The track continues up to the Harris saddle (1225m), past Lake Harris. Some of the walking here has a bit of exposure, but it shouldn’t worry anyone unless there is a bit of ice or snow around. Stop for a big break at the emergency shelter. If you’re feeling very energetic take a side trip up Conical Hill for views of the Hollyford Valley and Lake McKerrow.
The track then proceeds level for a little while before heading down in a couple of zigzags to Lake MacKenzie Hut. The campsite is probably another kilometre further on. If you don’t have your walking legs under you this can be a bit of a heartbreaker, remember the campers have already done some extra distance and height getting to Routeburn Falls and have the extra weight of tent. The campsite had been moved from previous position and we expected to finish near the hut, which you walk towards, zig, and then away from, zag, a couple of times as you descend from Harris saddle.
Day 3 Lake MacKenzie to Howden Hut to McKellar (15.6km, 4 hours). Day three is much easier than day 2. The walk to Howden hut is 8.6 km 2.5hours (+ the extra km you hiked in to the campsite) while the walk from Howden to McKellar Hut is 7km, 2 hours. The ups and downs are much smaller and more gentle than day 2. Trampers only doing the Routeburn track head from Howden hut to the road/pickup point at The Divide, about an hour away up and over a small hill. McKellar hut is a backcountry hut.
Somewhere on this day we also passed a bunched up but quite disparate group of hikers and their guides. As we went past the smell was unmistakable, soap, shampoo, hot water – soapies. A few days of tramping and camping in the outdoors had heightened our senses, we had come across a group staying in private lodges with access to showers. I can only imagine how the conversation went on the other side.
About half way between Howden and McKellar Huts we met up some other friends and eight feet became twelve. They had hiked in from The Divide and were joining us for the Greenstone section of the track having walked the Routeburn previously with us several years earlier (see the conversation above) and the Hollyford and Kepler in the previous couple of weeks. That night was actually Christmas eve. As we left them in Queenstown we had joked about bringing Christmas pudding. They had done better, not just pudding but custard. Not powdered custard but litres of real custard, carried in the backpack. That night we slept well with perhaps overly full stomachs.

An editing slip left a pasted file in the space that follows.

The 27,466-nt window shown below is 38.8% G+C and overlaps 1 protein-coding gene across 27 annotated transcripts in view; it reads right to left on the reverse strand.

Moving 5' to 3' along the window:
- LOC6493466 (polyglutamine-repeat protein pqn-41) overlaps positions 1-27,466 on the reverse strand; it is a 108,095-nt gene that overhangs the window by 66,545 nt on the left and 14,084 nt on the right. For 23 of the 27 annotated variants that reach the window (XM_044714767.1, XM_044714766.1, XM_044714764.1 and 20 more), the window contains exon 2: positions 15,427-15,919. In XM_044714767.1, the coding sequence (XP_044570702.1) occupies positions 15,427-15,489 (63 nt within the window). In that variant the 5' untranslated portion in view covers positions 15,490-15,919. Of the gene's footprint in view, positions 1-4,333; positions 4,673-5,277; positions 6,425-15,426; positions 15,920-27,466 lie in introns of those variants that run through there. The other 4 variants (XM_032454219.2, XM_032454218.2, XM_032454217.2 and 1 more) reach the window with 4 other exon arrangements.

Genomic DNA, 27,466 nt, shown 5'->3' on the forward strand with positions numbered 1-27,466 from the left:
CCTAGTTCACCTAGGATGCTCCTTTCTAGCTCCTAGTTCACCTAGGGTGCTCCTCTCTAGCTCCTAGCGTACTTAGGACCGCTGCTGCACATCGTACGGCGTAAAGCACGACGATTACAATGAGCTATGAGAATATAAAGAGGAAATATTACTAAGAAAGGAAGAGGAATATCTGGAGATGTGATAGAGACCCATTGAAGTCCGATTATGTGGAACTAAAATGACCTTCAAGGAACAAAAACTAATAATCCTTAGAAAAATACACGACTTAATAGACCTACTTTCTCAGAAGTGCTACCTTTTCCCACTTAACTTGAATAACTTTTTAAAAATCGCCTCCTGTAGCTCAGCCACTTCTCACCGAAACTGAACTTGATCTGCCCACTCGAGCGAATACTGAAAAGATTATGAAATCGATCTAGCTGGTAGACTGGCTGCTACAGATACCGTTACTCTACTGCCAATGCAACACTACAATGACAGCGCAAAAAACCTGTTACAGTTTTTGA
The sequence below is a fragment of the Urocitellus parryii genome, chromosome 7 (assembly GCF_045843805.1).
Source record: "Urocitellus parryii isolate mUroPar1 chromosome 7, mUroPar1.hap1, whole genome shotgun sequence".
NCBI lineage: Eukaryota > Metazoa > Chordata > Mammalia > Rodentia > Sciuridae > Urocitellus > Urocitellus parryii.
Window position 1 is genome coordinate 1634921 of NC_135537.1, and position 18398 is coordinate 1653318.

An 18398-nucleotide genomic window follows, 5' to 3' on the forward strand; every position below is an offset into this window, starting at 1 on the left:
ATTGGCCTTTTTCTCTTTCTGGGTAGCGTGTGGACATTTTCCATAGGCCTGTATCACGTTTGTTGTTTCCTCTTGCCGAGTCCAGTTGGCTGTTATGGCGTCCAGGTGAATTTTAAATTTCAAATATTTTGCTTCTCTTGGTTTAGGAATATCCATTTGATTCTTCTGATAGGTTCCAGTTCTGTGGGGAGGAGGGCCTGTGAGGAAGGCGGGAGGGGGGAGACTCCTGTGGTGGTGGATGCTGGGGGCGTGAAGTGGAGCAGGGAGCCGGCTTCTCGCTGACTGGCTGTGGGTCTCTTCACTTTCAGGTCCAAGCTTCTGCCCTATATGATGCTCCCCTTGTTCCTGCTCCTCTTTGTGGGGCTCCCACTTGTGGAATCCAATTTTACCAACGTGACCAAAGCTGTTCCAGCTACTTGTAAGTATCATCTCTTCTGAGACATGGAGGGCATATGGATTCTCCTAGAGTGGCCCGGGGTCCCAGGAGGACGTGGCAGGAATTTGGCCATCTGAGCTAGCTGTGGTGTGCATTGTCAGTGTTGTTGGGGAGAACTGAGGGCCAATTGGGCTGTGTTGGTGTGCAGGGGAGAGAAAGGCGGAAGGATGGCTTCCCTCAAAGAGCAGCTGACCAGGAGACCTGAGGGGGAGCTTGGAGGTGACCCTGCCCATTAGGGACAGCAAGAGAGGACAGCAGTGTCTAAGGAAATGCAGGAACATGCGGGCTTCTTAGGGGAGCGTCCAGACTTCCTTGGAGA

Day 4 McKellar Hut to Greenstone Hut (18km, 5-6 hours). Day 4 is mostly along grassy river flats and tussock and the day was quite warm. We took plenty of water and filtered more along the way. The days walk has a quite a steep short sharp uphill at the end. At Greenstone hut there were plenty of rabbits about, and nearby the Rangers had been doing a lot of work on track maintenance and improvement.
The whole area is an outdoor paradise. The Greenstone River and the associated Caples River are world class Rainbow and Brown Trout fisheries (with strict license and bag limits). While the valleys are also part of the Wakatipu Recreational Hunting Area (no shooting near the tracks) with black fallow, white fallow and red deer. The Caples and Greenstone tracks are joined by the Steele Creek track (fitness, experience and navigation skills required) and the Mavora Walkway, part of the Te Araroa trail with Mavora Lakes 2-3 days away. And of course you are not really that far, 30-40km, from the Milford and Hollyford tracks, although nearly 350km by road.
Day 5 Greenstone Hut to Greenstone Road end (12km, 4 hours). The final day was quite warm again and we started with plenty of water. This part of the walk includes some private farmland and there were stock in the stream, it is probably not the best place to be relying on filtering stream water. The track meanders up and down off the river side and in and out of farm and bushland. It is a pretty flat and a very pleasant walk. Towards the end of the walk the Caples and Greenstone rivers join as does the pathway branching off to the Caples track (Mid Caples hut). There is a final swing bridge, another few hundred metres and you are done.
For more information on hiking in New Zealand: see our post A Beginner’s Guide to Hiking in New Zealand and the Department of Conservation Website for the DOC Routeburn and DOC Greenstone tracks.
N.B. Elevation scale difference between these profiles .